In addition to a 75-strong acting company – including three sets of twelve children – and a 60-strong orchestra, the production will feature a “massive” set with standing pools of water, a life-size ship and other boats, and fireworks displays.
Director Jeremy Sams and designer Robert Jones unveiled the model for the set at an industry launch event today. Sams said he intends to “play with the space”, using the Albert Hall’s permanent décor – and its already “Oriental” colours of red, green and gold – to create a world that’s sumptuous at the centre but “fraying at the edges”.
“I wish we could have called it The King and I at the Royal Albert Hall,” Sams told Whatsonstage.com, “because the production as we’re conceiving it doesn’t work in any other arena.”
Jones said that, in addition to the scale of the 5,222-seat venue, one of the biggest challenges of creating a set in-the-round for the Albert Hall is to stop “thinking in pictures like you do in a proscenium arch, with actors arranged against a backdrop – here you have to think sculpturally”.
Friedman - who sang “Hello Young Lovers” from the shows at today’s event, accompanied by Sams on the piano – said the venue was also a major draw for her in taking the job. Though she’s performed one-off concerts in what is “definitely my favourite building in London”, the chance to have a longer run proved irresistible.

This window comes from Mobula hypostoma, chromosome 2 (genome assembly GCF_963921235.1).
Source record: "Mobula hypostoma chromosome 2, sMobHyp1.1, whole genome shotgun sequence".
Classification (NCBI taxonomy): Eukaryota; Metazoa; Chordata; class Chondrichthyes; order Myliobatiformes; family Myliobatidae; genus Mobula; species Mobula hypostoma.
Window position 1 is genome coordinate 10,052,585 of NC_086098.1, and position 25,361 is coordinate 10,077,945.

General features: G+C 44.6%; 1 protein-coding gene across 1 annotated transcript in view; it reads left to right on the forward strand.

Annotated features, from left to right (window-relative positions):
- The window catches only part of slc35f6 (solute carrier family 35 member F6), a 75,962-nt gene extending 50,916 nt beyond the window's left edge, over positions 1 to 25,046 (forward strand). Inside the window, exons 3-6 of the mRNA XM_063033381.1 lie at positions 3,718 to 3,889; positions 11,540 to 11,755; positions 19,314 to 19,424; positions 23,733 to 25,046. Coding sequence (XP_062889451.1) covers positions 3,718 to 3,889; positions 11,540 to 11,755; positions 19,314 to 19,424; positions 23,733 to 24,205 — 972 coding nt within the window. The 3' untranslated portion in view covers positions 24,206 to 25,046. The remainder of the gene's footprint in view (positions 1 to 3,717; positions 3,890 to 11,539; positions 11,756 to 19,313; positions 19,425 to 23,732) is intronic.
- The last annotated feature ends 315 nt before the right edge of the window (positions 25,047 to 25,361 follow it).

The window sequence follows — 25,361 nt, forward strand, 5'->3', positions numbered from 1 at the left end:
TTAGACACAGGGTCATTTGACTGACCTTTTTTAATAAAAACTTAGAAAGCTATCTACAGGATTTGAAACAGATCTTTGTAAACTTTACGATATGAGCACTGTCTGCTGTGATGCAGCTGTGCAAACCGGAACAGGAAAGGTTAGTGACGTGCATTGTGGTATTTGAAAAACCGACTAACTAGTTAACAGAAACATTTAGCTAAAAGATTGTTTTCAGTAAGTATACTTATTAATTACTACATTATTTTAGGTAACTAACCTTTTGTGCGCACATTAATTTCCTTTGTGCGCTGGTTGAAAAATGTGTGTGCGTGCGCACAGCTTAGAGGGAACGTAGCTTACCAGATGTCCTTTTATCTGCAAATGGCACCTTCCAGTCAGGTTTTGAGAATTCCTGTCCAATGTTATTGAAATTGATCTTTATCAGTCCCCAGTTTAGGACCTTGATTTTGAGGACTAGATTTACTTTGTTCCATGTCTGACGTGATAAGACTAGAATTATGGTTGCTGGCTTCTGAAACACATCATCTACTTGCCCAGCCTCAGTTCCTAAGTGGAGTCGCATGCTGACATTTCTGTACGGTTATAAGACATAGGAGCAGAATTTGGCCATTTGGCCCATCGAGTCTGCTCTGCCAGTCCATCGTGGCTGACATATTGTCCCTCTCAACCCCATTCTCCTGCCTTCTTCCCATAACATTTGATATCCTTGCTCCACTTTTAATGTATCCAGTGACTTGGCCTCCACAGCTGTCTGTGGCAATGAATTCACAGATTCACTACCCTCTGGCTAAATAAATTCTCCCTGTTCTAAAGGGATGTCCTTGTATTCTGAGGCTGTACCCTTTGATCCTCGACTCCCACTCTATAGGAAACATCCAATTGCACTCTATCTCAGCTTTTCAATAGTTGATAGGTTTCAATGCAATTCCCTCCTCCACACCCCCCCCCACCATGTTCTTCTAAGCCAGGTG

Based on the novel Anna and the King of Siam by Margaret Landon, The King and I has music by Richard Rodgers and book and lyrics by Oscar Hammerstein II. The musical was famously made into a 1956 film starring Deborah Kerr and Yul Brynner. The stage version was last seen in the West End at the London Palladium in 2000/1 in a revival that starred first Elaine Paige and then Josie Lawrence (See News, 5 Sep 2001).
Set in the late 19th century, The King and I tells the story of the British widow and governess Anna Leonowens, who’s brought to the court of Siam as tutor to the King’s children. Once within the sumptuous Royal Palace of Bangkok, Anna and the King grow to understand and respect one another and learn about each other’s cultures. The score includes “Shall We Dance”, “I Whistle a Happy Tune”, “Hello Young Lovers” and “Getting to Know You”.
- by Terri Paddock